Where We Be
Borobudur! Built in the 8th and 9th centuries AD in central Java, this
is the single most popular tourist attraction in modern day Indonesia
Borobudur -- Yogyakarta, Indonesia
Our main reason for coming to Yogyakarta was
to see Borobudur Temple. This marvelous
place is the largest Buddhist temple on Earth
and one of the greatest Buddhist monuments
in the world. It's only about an hour's drive from
Yogyakarta so it's relatively easy to visit. Some
like to arrive before dawn to watch the sun rise
from the top of the temple, but we opted for a
more normal departure time of 6:30 am. Still,
that got us there in plenty of time to fully enjoy
the temple before the midday heat set in.

We bought a combo ticket for Borobudur and
Prambanan, the two main temples in the area,
for Rp 416,000 (~$31 US) pp. We've learned to
expect high prices (relative to local pricing) at
world-class sights like this. But we figure since
we've flown all the way here, we may as well
see the big sights and not pinch pennies too
tightly! In the big picture it's a small price to pay
to see two great UNESCO World Heritage Sites.
Excited to get started exploring -- and as you can see behind us, there's plenty to explore here.
Borobudur has nine stacked platforms (six square and three circular) topped by a central dome.
Here you'll find the largest number of Buddhist bas relief panels in the world -- 2,672 to be exact. But you'll feel
relief when we tell you we're only sharing three with you! This one focuses on the origins of Javanese massage.
Periodically you'll find large statues of Buddha tucked into niches in the walls. Buddha's pose (i.e., his
hand positions) differs depending on which side of the temple you're on -- north, east, south, or west.
This is one of our favorites -- and perhaps the most famous at Borobudur. It depicts Queen Maya
riding a horse-drawn carriage on her way to Lumbini (Nepal), where she gives birth to Buddha.
As you walk through the temple, each panel along the walls tells part of a
narrative. If your local guide is anywhere near as thorough as ours was,
you'll get quite an education in all things Buddhist before you reach the top.
The circular platforms at top feel completely different from the rest of the temple. Here there
are no ornate bas reliefs, but rather 72 bell-shaped stupas pierced with diamond-shaped holes.
Inside each stupa is a protected Buddha statue! At the very
top of the temple is an even bigger stupa pointing skyward.
A few of the protective stupas have been removed to let you have
a look inside. The Buddha at right is one of the few with an intact nose
We love this picture because it shows the Buddha in peaceful meditation
despite the tourists milling about -- just what you would expect of Buddha!
The view from the top is lovely. We can see why
it's such a popular spot for watching the sun rise.
Surrounding the temple are beautiful rice paddies fringed with palm trees,
with forested hillsides behind. Farmers were hard at work in the fields.
We also visited two small historic temples near Borobudur.
This is Pawon Temple, a mid-9th century temple.
Pausing between temples, we finally got to try real luwak (civet) coffee! This is a big deal, trust us! Coffee
beans are ingested and passed through the digestive tract of a civet before being processed into coffee with an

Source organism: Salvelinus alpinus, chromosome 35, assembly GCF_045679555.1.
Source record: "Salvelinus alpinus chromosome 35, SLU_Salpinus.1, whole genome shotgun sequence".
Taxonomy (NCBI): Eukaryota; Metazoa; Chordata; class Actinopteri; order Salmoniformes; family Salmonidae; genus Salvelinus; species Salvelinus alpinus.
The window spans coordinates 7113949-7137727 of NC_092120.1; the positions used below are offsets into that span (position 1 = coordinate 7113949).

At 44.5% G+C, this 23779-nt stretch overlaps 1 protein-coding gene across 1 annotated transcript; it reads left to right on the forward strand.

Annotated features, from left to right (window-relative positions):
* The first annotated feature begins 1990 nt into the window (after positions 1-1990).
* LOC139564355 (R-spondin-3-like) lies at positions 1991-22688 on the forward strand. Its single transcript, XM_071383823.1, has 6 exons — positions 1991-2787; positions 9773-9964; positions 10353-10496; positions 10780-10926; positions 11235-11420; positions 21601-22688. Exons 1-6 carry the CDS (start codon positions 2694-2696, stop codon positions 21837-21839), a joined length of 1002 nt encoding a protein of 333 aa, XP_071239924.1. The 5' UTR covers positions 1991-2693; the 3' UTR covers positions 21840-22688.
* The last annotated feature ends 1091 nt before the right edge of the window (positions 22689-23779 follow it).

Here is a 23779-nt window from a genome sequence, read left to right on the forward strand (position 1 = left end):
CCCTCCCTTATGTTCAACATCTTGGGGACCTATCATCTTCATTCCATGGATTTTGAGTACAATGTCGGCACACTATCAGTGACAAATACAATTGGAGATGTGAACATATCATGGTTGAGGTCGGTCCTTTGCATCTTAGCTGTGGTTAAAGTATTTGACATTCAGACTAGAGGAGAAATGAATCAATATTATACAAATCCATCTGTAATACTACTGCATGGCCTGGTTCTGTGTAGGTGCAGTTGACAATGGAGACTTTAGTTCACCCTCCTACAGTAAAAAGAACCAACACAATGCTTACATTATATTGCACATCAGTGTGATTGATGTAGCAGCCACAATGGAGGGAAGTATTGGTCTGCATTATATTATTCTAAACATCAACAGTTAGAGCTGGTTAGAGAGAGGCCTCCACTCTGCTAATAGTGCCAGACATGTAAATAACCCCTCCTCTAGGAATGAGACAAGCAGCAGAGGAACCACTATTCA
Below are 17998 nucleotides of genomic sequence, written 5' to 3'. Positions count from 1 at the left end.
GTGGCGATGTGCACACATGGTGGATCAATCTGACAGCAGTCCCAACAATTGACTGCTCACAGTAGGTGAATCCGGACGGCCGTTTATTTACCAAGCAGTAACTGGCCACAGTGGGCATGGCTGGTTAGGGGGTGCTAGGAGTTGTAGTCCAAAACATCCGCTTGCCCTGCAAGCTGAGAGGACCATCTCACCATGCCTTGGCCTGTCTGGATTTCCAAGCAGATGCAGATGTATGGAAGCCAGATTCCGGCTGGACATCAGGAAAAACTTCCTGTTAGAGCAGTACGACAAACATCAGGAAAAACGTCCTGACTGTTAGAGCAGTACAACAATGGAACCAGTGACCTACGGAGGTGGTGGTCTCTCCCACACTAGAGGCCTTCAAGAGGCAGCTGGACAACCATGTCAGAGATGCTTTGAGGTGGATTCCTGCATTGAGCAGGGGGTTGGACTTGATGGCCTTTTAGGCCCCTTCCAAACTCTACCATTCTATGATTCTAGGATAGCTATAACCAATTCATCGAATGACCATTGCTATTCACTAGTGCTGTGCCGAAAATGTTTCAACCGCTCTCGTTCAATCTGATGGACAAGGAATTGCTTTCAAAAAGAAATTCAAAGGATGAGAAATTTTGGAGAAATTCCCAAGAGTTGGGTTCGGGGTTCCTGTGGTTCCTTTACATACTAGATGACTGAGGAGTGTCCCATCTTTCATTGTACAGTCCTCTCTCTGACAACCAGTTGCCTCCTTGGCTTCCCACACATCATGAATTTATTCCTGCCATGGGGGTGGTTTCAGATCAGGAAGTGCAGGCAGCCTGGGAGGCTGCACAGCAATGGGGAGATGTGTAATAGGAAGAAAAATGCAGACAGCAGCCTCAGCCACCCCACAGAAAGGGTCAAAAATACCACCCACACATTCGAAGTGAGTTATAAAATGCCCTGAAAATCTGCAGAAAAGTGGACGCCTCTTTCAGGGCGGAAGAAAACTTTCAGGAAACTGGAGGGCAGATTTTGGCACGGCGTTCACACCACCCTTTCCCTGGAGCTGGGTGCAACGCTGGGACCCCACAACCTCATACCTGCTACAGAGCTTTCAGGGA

extra-smooth taste -- yup, you read that right!  The orange-colored beans shown at far right have been "civetized."
Luwak coffee is a specialty of Indonesia and costs a small fortune elsewhere, but here it's affordable.
We paid Rp 25,000 ($1.75) each for a cup of robusto and a cup of arabica. Both were smooooooth
and not at all bitter. Robin even drank hers black, which never happens.  But there was quite a bit
of sediment at the bottom that we didn't drink! On our way out we even got to pet a real live civet.
Our next stop was Mendut Temple, built in the early 9th century -- older even than
Borobudur. We liked the feel of this temple with its three big Buddha statues inside.
Mendut's outer walls are lovingly adorned with
bas reliefs of Boddhisattvas (Buddhist divinities)
Our driver and guide, Anton from Alamanda Villa, did a great job showing us around Borobudur -- and the
tour only ran us about $30 US. Our final stop was a modern Buddhist temple with lovely landscaping.
We love the sense of peace and serenity that can
be found at Buddhist monasteries and temples
On our way back home, we paused at this perfect little fruit stand.
It seems everything grows well in Java's volcano-enriched soil.
Borobudur Surrounding Sights
We stopped at one small farm more or less carved out of the jungle. Here we got
to taste coconut sugar (left) and try our hand at playing gamelan music (right).
Lotus flowers are a sacred spiritual symbol for Buddhists. Its roots are
in muddy water but it rises above the mud to bloom with such beauty.
The bas reliefs cover the walls as you walk along each level, then
you climb up to the next level through dramatic gateways like this
A steep set of stairs takes
you to the topmost platforms
Our local guide was 75 years old but still spry enough to make
the climb to the top. The young woman is an apprentice guide.
An exterior wall of Pawon Temple depicts a kalpataru tree,a wish-fulfilling divine tree in Hindu
mythology. Throughout the Borobudur area you'll find Hindu elements mixed in with Buddhist motifs.
The huge banyan tree next to the temple
adds to the charm of the place